Gloucestershire Beekeepers Association

Cheltenham & Gloucester Branch

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Bees in Bird Boxes or Buildings
If bees have set up home in your property this is not something we can help you with - we can only remove accessible honey bee swarms. Usually bees will not cause you a problem or damage your property; Our advice would be to leave them well alone, if you leave them alone they will usually leave you alone. If they subsequently become a problem then you can contact a pest controller to remove them. Usually this would involve killing them which is not something we would do.
A honey bee swarm contains many, many thousands of honeybees. If you see a lot of bees it is not necessarily a honeybee swarm. It could be that they are foraging in large numbers on a very attractive flowering bush or hedge.
It is astonishingly rare that bees in a birdbox are honey bees. They are far more likely to be bumble bees, most likely Bombus hypnorum (the Tree Bumblebee). Bees nesting in a hole in the ground are definitely not honey bees! If you can see the nest and it does not have curtains of honeycomb it is not a honeybee nest either.
Disney films do not give an accurate picture of what a honey bee looks like. These films confusingly portray honey bees (which in reality are thin and brown) as bumblebees (round and black, with yellow stripes).
The standard advice you will receive if you ring us about these bumblebees will be:
  • Beekeepers are not interested in collecting bumblebees. Bumblebees do not make honey.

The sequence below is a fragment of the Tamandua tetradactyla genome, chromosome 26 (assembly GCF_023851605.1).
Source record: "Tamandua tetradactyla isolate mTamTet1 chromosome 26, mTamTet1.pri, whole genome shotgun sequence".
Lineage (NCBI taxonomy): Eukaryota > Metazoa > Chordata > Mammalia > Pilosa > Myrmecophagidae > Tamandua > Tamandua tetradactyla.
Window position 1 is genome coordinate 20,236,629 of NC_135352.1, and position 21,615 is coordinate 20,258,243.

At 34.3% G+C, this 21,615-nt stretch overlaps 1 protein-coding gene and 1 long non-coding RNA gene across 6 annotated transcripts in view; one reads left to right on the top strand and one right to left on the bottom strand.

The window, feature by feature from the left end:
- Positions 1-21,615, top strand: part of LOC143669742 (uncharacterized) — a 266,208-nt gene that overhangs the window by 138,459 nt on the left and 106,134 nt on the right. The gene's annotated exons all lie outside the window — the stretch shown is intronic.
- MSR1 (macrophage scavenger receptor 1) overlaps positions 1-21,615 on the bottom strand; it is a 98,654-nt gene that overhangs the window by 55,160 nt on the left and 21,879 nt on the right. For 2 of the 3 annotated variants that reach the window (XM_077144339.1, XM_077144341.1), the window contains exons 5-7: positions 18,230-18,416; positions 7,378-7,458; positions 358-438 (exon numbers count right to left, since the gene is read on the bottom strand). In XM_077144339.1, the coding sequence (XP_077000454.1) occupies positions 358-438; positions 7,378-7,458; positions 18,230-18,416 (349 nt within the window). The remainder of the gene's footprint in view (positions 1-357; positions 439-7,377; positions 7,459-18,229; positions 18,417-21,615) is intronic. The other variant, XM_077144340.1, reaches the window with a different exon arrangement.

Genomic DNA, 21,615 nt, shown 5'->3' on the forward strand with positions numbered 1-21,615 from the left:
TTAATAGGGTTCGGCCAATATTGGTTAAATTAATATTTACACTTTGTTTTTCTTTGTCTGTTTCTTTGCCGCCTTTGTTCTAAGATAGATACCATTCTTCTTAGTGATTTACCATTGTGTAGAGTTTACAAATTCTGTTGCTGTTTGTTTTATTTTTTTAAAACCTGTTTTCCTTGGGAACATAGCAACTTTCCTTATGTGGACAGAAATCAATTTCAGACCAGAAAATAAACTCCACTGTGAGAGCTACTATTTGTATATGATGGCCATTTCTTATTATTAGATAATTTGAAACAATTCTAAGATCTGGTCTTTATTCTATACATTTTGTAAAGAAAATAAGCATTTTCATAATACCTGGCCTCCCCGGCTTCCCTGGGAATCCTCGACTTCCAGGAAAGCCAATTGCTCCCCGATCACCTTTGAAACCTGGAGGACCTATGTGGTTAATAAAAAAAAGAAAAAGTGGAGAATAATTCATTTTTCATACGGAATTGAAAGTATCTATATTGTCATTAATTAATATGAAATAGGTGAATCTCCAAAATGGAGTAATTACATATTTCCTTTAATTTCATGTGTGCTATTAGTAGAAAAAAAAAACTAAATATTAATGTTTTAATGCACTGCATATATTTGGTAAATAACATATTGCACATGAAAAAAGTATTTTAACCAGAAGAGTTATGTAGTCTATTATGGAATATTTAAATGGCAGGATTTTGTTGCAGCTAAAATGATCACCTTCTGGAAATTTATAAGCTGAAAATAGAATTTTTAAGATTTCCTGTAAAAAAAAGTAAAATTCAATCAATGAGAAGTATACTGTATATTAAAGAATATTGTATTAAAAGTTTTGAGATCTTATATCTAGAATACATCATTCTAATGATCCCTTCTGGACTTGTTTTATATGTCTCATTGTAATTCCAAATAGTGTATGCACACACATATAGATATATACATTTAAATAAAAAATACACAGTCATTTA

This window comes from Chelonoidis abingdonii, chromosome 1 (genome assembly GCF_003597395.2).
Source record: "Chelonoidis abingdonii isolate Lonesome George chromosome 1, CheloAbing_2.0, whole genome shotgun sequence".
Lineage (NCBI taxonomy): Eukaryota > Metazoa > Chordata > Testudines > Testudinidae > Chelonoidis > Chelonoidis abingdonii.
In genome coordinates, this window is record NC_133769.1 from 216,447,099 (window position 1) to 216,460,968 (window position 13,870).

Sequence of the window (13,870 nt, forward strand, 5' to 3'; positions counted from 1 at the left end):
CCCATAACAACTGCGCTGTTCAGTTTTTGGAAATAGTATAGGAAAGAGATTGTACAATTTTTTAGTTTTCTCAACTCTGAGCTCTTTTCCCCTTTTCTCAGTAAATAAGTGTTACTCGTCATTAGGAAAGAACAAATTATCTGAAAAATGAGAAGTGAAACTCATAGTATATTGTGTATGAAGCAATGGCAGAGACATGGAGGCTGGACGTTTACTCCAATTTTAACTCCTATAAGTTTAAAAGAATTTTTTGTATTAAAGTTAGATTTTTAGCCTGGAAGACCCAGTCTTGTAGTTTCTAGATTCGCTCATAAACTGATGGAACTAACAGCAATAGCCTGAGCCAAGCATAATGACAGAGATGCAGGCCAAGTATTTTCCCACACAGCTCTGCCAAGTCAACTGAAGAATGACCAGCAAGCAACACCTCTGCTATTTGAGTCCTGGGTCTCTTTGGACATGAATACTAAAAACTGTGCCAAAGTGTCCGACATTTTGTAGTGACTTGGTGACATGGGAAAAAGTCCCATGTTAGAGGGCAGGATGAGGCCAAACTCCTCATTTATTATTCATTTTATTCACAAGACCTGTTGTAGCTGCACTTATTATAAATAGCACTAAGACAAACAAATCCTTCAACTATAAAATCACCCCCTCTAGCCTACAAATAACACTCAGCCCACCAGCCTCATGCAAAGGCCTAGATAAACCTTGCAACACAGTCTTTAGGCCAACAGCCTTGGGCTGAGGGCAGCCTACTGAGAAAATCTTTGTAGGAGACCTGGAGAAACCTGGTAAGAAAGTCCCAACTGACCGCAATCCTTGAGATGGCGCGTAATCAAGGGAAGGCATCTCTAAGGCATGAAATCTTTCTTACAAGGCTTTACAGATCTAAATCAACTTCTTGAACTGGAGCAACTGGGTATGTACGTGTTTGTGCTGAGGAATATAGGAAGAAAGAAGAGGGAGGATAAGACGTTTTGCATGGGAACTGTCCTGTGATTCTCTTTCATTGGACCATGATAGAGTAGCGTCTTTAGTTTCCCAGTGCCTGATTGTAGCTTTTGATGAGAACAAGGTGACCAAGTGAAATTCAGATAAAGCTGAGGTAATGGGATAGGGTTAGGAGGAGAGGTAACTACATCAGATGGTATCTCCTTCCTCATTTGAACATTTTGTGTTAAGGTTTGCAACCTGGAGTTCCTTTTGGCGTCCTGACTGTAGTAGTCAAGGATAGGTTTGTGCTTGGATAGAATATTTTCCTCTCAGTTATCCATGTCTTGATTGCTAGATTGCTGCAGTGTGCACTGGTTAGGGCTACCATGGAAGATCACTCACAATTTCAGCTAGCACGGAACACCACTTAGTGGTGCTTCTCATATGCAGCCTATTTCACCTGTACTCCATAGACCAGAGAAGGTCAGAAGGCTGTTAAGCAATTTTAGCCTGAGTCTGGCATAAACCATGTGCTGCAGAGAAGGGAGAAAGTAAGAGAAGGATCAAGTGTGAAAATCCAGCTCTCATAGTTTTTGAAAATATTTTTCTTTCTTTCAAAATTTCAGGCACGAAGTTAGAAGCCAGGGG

• Bumblebees are not huge . only the queen bumblebee is. The stingless drones (males) are not quite so big; the workers (which can sting) are small, round and basically black in colour. They may have orange colouration on the thorax (where the wings join onto the body) and yellow stripes and perhaps a whitish tip to the abdomen (the tail end).
  • You may well see relatively large bees hovering around outside the nest . they are the stingless male drones waiting to catch the emerging virgin queens. The small worker bees will be seen darting in and out of the nest hole on their way to and from foraging flights.
  • Bumble bees. nests die off at the end of the summer (end of August/beginning of September depending on the weather) and are not usually reoccupied the next year.
  • Best policy is to leave them alone because bumblebees are valuable pollinators and their nests do not move very successfully. Moving them usually kills them prematurely.
  • Bumblebees do react adversely to vibration, noise and smells (particularly petrol driven motor mowers, wobbly fences and gates) so sometimes movement or killing is essential. Both of these actions should be done late in the evening when all the bees are in the nest.
    • Movement. Wear rubber gloves and a veil of sorts, just in case. Securely block up the entrance hole of the birdbox. Keep the box upright at all times. Remove from the wall and take to a suitable hedge about 2 miles from the house. Place carefully, still upright, on the ground at the base of the hedge. Pull out the bung and get back to the car quickly.
    • Killing. Last resort. You can call in a pest controller but DIY using wasp killer and a suitable bung to stop the bees coming out also works.
  • Bumblebees prefer to nest in old bird nests and mouse nests. Clean all birdboxes out in the autumn to reduce their attractiveness to bumblebees.
  • This is a very busy time for us as beekeepers. If you have bumblebees please do not call us!
    If, having read all this, you are sure they are honeybees then Click here to use the BBKA's new online postcode search facility to find your nearest beekeeper who can help you.

    Alternatively contact our swarm collection coordinator for your area: for Tewkesbury and Gloucester contact Mike Forster on 01452 478473 and for Cheltenham contact Mike Sumner on 07850531308.
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